"The science, now commercially available, has become something of a boom industry. Growing numbers of relatively wealthy African-Americans have been buying up test kits that can cost up to $350 a throw.

"While other Americans could travel to towns in Ireland, Italy or Germany in search of genealogical sustenance, slavery deprived African-Americans of a clear and precise geographical bond with their own ancestry. As Gates puts it: 'There is no Ellis Island for the descendants of the slave trade.' Moreover, since slave-owners changed people's names, regularly split up families and banned reading and writing, the usual methods of keeping family histories have not been available to African-Americans until relatively recently."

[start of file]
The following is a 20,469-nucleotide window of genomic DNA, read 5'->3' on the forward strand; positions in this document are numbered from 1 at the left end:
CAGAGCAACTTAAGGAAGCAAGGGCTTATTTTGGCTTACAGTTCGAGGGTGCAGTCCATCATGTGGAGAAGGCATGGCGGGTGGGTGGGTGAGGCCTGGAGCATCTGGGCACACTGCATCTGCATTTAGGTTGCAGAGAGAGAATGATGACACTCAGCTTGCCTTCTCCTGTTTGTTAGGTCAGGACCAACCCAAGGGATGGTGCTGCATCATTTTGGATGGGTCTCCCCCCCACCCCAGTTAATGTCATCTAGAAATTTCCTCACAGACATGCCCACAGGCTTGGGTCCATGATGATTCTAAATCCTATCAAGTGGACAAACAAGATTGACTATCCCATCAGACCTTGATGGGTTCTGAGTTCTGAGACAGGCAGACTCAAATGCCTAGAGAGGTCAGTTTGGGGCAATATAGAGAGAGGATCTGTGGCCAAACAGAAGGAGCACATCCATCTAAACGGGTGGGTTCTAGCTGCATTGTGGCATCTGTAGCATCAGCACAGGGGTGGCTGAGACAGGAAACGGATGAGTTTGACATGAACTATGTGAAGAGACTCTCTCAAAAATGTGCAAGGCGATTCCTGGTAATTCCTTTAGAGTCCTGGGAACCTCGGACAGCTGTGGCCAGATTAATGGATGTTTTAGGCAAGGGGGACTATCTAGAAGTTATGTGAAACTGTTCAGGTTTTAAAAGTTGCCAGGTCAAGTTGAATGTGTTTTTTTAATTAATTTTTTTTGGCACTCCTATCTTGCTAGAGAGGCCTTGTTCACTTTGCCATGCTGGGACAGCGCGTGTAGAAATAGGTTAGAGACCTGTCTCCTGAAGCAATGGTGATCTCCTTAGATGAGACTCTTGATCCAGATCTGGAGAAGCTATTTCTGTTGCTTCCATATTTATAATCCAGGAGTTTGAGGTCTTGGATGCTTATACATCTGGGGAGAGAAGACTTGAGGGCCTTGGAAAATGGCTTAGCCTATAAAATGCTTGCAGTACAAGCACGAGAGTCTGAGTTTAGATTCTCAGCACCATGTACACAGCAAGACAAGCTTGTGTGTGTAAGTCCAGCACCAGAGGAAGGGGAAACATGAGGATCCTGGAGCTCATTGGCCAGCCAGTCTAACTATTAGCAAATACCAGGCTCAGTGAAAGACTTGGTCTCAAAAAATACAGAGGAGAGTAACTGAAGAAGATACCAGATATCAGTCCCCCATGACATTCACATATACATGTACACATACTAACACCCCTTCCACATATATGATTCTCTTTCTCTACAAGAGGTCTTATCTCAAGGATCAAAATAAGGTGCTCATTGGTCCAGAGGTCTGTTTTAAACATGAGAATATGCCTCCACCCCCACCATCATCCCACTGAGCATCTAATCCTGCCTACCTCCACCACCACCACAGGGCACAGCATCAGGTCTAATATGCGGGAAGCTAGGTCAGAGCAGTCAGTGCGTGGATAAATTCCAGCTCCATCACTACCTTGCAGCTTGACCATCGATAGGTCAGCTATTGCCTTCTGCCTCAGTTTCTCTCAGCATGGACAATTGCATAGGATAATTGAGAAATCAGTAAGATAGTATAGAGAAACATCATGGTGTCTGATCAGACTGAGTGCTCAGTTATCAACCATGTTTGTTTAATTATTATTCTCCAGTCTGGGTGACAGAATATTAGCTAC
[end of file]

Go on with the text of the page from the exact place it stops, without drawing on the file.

But there's another interesting thing about that story - why Gary Younge and his headline writer should have described the African-Americans who spend $350 on the test kit as 'wealthy'. Surely Britain long ago passed the stage of thinking that only the rich have that kind of money to spend. What's the price of a cup of coffee and a sandwich in London these days? Getting on for 10% of that, isn't it? It's a kind of inferiority complex, the Brits have, which has been there, never dealt with, since the Second World War, certainly. Maybe longer? Maybe back to the days of losing America as a colony?

17 February 2006

The embattled Kofi Annan's at it again with the press. This time, it was Benny Avni of the New York Sun, who has the UN beat, who got the sharp edge of the Secretary General's tongue. "Mr. Annan refused to take up a question...by the New York Sun, because he disapproved of the editorial content of the newspaper. 'Do answers to any of your questions make any difference to your paper? Next question,' the secretary general told the Sun in an apparent escalation of his policy of berating reporters who have criticized him and refusing to address their questions.